“It’s a miracle.” My grandma (we call her Nona), who gave me my first Joe Montana jersey at the age of 2, texted me that succinct phrase moments after the San Francisco 49ers defeated the New Orleans Saints 36-32 in the NFC Divisional playoff round Saturday.
At about 2:30 a.m. his time, 5,000 miles away, my brother, living in Germany with his wife, who has watched every game on his laptop since relocating three years ago, sent me a message, “How am I supposed to go to bed now? Fantastic moment!
I’m glad he was able to see it.
My dad, who started my Montana trading card collection 20 years ago and who has spent countless hours keeping inventory on the hundreds now tucked away in binders stashed in a closet, sent four “OMG’s” followed by “we won.” My mom seconds later buzzed me with, “we are crying just like Davis.”
The flashbacks came pouring in.
I sat slouched on a couch – sweaty from head to toe, trembling, gasping for air, checking to see if my heart was still in my chest – in a living room with a group of die-hards, most in our upper 20s, exhausted and looking at one another.
Did that just happen? Alex Smith to Vernon Davis? The Niners are one win from the Super Bowl? Alex Smith? Really?
We had all just experienced emotions not felt in a decade. We invested every ounce of our strength. We were spent.
Four hours I will never forget. Just to have those feelings again was awesome. It’s one win, and it wasn’t for the Super Bowl. But still, it means a lot for a lot of people.
We were taken to incredible high’s after Smith executed one of the best play calls – ever – for a 28-yard quarterback sweep around left tackle to the end zone put the Niners ahead 29-24 with 2:11 remaining in the game. We were hammered back down to an all-time low when Drew Brees connected with the at-times unstoppable Jimmy Graham for a 66-yard touchdown that looked like the nail in the coffin.
But Smith, with 1:37 on the clock, took the 49ers 85 yards in seven plays, the last of which, a 14-yard pitch and catch to Davis – the game winner with nine seconds left. Back on Cloud … uh … 49er.
It was a snapshot of retribution for two players whose careers had been written off at one time or another. In Smith’s case, for the past seven seasons.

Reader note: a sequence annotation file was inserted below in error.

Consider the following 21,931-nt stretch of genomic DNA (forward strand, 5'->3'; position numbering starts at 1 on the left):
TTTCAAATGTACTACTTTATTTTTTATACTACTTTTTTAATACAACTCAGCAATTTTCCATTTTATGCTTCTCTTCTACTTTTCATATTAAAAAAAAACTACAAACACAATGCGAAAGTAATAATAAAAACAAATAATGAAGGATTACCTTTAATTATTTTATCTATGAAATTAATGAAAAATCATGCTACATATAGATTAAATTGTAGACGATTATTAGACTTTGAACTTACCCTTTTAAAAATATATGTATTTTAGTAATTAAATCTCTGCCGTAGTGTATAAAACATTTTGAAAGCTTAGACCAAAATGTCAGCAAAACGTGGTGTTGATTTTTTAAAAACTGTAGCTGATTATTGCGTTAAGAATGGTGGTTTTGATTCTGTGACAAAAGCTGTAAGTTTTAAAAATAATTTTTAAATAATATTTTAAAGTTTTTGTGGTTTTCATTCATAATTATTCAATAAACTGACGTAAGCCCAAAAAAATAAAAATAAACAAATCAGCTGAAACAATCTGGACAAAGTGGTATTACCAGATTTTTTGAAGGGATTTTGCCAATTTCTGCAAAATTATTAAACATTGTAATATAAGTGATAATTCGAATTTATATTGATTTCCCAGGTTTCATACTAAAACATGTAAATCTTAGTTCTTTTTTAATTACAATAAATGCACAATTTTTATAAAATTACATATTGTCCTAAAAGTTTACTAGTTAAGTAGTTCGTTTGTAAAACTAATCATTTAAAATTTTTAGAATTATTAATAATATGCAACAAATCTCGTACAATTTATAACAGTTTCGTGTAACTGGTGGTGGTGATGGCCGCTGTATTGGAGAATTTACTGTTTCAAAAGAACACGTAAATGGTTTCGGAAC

Again, three days later. Are you serious?
All of us in that room had childhoods filled with expectations that the Niners would be in the playoffs. We were spoiled with five Super Bowl championships (well, four in my lifetime) and dozens of Hall of Fame players. It had been so long. (Some really bad seasons.) And now, it’s off to the NFC Championship game. At Candlestick nonetheless, a much-maligned stadium that has hosted seven other conference title games dating back to 1970, when the contest was introduced to the league. Where “The Catch” spring boarded the franchise out of obscurity. Where the Niners beat the Bears 23-0 in 1985-86, blistered the then-Los Angeles Rams 30-3, and where Joe Montana’s career with San Francisco basically came to an end in a 15-13 loss against the New York Giants in the 1990 conference title game. The early 1990s pitted the Dallas Cowboys versus the 49ers in three straight NFC title tilts. Dallas won the first two, but the Niners took the third at Candlestick in 1994-95. The last time the Niners were in this position was the 1997-98 season. Brett Favre’s Green Bay Packers knocked the Niners out one win shy of the big dance in front of 68,987 at the Stick.
Fifteen years later, here we are again. The Giants are headed west. The Niners beat the G-Men 27-20 in November. (Oh, and remember the Jeff Garcia-led 25-point comeback to stun New York 39-38 on Wild Card weekend Jan. 5, 2003?) This time, though, a spot in Super Bowl 46 is at stake.
This is real. The Niners are a contender. An identical core of players from a team that struggled to a 6-10 record one year ago – 8-8 before that. Enter Jim Harbaugh, who beckoned the best from each player and, in return, received 10-fold what he demanded. We are past the Cinderella stage. No team this complete, with a defense as fast and physical, with a coach this passionate and a bond this tight, can be considered a fluke or a phenomenon.
Saturday’s game was the one of the best in franchise history. I’m ready to go through all of that again Sunday. Bring on the Giants. I’m not ready yet to climb down off this cloud.